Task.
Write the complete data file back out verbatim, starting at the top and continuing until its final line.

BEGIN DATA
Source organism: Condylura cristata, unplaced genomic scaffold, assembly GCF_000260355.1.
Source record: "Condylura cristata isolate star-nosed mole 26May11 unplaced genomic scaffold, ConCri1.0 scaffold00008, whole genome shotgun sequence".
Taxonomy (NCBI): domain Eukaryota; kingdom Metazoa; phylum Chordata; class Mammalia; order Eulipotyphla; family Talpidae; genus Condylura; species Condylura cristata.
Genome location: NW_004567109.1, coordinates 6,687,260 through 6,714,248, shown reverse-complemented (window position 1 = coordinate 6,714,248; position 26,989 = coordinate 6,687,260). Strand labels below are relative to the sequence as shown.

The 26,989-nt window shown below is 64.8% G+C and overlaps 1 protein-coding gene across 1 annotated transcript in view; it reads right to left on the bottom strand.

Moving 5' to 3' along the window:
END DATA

Source organism: Condylura cristata, unplaced genomic scaffold, assembly GCF_000260355.1.
Source record: "Condylura cristata isolate star-nosed mole 26May11 unplaced genomic scaffold, ConCri1.0 scaffold00008, whole genome shotgun sequence".
Taxonomy (NCBI): domain Eukaryota; kingdom Metazoa; phylum Chordata; class Mammalia; order Eulipotyphla; family Talpidae; genus Condylura; species Condylura cristata.
Genome location: NW_004567109.1, coordinates 6,687,260 through 6,714,248, shown reverse-complemented (window position 1 = coordinate 6,714,248; position 26,989 = coordinate 6,687,260). Strand labels below are relative to the sequence as shown.

The 26,989-nt window shown below is 64.8% G+C and overlaps 1 protein-coding gene across 1 annotated transcript in view; it reads right to left on the bottom strand.

Moving 5' to 3' along the window: